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Cambridge Talks Lighting, Urban Wildlife at Weekly Meeting

By Jessica C. Salley
By Nicholas W. Sundberg, Crimson Staff Writer

Discussing an ordinance that asks Cambridge’s City Manager to review the City’s wildlife management plans, Cambridge residents and City Councillors debated the merits of living among deer and rabbits in an urban environment.

The ordinance attempts to make sense of a new population of wild animals who have found “new habitats in Cambridge’s urban environments" and asks City Manager Louis A. DePasquale to review Cambridge’s current plans for handling such animals. Councillor Craig A. Kelley, who proposed the policy order at Monday night’s City Council meeting, drew joking criticism when he listed bunnies alongside deer as a concern for residents.

Several other Councillors said they are fond of the City’s rabbit population.

“I don’t want to see us rounding up bunnies,” City Councillor Jan Devereux joked.

Councillor Leland Cheung added that rabbits often help manicure his lawn.

“They’re eating my lawn and my weeds perfectly,” Cheung said. “Let’s exclude bunnies, please.”

Also at the meeting, local government officials devised a plan to combat “light pollution” in the city. Both residents and Councillors noted that outdoor lighting from businesses is often too bright and distracting.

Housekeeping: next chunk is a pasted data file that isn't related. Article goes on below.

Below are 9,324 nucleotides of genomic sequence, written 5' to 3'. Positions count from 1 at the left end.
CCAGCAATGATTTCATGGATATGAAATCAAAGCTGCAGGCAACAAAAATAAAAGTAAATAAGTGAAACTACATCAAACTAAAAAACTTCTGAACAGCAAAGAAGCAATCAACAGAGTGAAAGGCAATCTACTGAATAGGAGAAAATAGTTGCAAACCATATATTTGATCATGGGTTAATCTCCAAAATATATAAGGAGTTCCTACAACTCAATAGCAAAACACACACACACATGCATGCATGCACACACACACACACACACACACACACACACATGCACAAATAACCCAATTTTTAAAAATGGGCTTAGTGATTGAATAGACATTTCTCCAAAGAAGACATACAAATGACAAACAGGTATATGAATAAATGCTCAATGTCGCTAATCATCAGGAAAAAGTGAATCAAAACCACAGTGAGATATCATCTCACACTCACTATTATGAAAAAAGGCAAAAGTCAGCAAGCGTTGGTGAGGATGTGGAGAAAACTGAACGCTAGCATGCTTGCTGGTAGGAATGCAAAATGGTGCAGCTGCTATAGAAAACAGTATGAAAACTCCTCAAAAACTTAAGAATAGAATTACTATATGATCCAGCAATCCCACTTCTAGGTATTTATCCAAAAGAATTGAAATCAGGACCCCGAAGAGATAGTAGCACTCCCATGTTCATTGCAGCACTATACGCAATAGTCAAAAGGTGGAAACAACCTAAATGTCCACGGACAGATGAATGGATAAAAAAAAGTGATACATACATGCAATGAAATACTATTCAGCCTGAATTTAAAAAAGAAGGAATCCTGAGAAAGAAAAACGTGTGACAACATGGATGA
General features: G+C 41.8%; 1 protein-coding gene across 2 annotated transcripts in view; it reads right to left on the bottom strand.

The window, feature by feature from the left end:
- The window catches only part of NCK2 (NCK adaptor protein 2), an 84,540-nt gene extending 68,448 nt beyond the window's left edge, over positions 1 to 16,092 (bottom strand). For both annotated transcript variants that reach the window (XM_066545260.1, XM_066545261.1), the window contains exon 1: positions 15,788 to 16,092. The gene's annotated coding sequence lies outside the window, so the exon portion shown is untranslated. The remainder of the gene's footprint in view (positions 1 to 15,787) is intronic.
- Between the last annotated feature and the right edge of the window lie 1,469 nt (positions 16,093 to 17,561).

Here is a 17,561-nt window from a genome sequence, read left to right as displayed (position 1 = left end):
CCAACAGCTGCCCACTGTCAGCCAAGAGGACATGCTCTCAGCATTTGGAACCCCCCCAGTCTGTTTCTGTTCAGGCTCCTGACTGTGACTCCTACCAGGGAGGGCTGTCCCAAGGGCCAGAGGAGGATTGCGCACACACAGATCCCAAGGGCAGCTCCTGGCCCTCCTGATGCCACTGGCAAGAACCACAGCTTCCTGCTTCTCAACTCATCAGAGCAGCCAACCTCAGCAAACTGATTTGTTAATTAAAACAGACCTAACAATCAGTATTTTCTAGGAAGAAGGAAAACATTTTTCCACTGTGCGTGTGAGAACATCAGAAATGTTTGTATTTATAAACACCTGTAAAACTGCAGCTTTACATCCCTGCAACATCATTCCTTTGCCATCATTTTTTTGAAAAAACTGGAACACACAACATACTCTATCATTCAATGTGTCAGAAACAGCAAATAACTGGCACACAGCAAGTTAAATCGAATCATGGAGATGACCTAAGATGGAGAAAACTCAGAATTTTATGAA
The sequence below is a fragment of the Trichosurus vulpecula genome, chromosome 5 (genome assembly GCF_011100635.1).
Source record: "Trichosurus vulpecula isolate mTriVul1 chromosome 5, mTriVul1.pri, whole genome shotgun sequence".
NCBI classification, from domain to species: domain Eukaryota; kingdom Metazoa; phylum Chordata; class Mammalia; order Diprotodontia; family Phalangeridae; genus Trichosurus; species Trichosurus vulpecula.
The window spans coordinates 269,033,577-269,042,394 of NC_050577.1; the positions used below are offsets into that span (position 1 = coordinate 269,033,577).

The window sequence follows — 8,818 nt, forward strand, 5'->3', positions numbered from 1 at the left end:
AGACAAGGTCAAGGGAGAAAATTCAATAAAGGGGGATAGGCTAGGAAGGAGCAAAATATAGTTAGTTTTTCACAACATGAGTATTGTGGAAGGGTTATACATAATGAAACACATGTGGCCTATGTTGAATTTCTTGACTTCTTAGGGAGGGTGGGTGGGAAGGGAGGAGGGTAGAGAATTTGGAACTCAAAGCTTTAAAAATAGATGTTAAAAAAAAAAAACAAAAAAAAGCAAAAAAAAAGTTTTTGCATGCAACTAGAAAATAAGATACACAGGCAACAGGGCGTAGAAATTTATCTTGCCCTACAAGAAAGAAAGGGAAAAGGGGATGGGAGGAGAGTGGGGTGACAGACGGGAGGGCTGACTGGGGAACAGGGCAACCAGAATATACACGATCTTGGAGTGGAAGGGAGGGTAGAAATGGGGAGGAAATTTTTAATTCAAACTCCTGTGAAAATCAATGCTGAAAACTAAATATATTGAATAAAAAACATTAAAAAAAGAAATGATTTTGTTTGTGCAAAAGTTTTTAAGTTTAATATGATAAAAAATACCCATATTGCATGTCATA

In a policy order proposed by Devereux and City Councillor Dennis J. Carlone, the city manager has one week to present a revised and simplified Outdoor Lighting Ordinance so that businesses are aware of lighting regulations for their storefronts.

The councillors wrote that “light pollution and excessive glare from outdoor lighting” present a health risk to Cantabrigians, and that the previous lighting guidelines were unclear and had too much “technical jargon.”

“It’s a health risk, it’s a stressor, and we really need to get control of outdoor lighting in our city,” Devereux said. “We need to do this.”

Councillors also discussed affordable housing initiatives that would place fees on real estate purchases over $2.5 million. Councillor Timothy J. Toomey, Jr., who sponsored the policy order, said the fee would be used to help fund future projects to research and expand affordable housing options in the City.

“As the affordable housing crisis gets greater, we need to take bold steps to approach it,” Toomey said.

The fees proposed in Toomey’s Policy Order closely mirrors Massachusetts House Bill 3512, which also places a fee on large real estate transactions to generate funding for affordable housing. The councillors unanimously endorsed that bill.

—Staff writer Nicholas W. Sundberg can be reached at Follow him on Twitter @NickWSundberg

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